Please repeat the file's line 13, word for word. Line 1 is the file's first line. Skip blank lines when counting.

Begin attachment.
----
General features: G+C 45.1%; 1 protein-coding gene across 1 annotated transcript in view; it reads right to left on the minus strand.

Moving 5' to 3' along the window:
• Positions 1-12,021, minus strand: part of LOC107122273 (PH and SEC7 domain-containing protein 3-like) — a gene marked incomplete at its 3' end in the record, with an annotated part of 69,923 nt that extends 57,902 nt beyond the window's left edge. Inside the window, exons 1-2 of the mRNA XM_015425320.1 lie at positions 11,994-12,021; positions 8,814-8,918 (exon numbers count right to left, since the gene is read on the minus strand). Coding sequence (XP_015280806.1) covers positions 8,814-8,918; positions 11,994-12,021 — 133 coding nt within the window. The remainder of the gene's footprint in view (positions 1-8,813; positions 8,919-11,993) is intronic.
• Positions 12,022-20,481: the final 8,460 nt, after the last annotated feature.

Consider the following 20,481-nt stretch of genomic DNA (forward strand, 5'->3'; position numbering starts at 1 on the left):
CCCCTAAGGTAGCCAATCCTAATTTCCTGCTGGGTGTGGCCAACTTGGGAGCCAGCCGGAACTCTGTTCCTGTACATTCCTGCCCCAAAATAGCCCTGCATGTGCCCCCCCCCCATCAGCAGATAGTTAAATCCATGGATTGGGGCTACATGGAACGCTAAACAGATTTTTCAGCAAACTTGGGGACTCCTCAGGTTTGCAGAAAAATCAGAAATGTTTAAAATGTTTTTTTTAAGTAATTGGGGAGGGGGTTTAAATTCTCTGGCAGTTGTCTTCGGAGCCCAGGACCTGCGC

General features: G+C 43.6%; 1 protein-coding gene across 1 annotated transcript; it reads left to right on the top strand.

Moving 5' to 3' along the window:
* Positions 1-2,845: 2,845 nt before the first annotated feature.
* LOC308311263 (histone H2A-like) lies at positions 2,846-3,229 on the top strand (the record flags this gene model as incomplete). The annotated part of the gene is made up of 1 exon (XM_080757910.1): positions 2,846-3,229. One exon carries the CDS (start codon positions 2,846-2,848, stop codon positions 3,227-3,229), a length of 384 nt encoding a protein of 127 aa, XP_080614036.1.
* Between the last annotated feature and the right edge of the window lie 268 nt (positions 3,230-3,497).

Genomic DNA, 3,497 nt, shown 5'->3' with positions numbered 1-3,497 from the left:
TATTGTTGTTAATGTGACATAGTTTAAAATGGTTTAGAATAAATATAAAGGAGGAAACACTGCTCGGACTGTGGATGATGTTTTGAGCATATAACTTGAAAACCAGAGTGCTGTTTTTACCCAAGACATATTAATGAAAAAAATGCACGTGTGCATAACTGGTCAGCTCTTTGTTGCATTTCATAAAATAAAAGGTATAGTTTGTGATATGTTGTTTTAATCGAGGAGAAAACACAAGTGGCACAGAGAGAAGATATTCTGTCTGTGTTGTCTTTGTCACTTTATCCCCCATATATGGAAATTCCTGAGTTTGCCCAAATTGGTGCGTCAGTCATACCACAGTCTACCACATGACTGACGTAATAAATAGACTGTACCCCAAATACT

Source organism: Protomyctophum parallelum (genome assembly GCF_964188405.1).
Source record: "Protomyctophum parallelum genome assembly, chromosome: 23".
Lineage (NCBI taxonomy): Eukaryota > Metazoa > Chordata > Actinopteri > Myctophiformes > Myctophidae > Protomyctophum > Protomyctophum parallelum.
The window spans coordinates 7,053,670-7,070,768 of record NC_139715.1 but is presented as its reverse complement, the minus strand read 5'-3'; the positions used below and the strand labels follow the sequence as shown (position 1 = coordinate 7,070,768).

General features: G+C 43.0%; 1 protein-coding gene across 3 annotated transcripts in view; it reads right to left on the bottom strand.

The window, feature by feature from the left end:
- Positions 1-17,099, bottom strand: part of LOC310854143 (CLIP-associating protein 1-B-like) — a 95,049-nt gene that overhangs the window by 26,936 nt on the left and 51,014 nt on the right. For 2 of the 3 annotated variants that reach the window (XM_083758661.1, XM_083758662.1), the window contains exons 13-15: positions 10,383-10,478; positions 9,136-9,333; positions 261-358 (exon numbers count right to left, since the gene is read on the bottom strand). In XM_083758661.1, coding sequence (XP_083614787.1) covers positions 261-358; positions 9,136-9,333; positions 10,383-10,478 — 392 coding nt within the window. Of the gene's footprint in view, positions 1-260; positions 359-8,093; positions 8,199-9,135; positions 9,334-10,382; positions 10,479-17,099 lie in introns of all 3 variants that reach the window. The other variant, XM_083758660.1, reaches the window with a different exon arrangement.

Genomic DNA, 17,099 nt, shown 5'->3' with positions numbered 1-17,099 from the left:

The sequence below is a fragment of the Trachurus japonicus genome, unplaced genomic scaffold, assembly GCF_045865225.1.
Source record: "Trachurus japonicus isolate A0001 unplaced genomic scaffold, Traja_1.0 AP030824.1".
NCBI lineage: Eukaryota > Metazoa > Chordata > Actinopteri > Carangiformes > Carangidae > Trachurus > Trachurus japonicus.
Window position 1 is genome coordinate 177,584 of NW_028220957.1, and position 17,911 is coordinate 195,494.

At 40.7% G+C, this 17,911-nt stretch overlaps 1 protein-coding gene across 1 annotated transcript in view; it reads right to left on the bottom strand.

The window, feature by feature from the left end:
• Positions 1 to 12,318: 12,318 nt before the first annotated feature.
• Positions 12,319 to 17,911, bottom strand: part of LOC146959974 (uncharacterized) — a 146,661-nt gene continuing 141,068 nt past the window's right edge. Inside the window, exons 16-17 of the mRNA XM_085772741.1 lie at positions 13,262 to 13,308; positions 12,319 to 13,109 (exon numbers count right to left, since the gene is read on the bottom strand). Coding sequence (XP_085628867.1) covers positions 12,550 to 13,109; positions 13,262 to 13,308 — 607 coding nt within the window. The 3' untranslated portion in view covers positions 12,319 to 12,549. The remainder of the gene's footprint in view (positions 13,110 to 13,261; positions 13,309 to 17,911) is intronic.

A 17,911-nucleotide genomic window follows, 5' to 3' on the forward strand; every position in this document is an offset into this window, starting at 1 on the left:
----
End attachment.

TATTGTTGTTAATGTGACATAGTTTAAAATGGTTTAGAATAAATATAAAGGAGGAAACACTGCTCGGACTGTGGATGATGTTTTGAGCATATAACTTGAAAACCAGAGTGCTGTTTTTACCCAAGACATATTAATGAAAAAAATGCACGTGTGCATAACTGGTCAGCTCTTTGTTGCATTTCATAAAATAAAAGGTATAGTTTGTGATATGTTGTTTTAATCGAGGAGAAAACACAAGTGGCACAGAGAGAAGATATTCTGTCTGTGTTGTCTTTGTCACTTTATCCCCCATATATGGAAATTCCTGAGTTTGCCCAAATTGGTGCGTCAGTCATACCACAGTCTACCACATGACTGACGTAATAAATAGACTGTACCCCAAATACT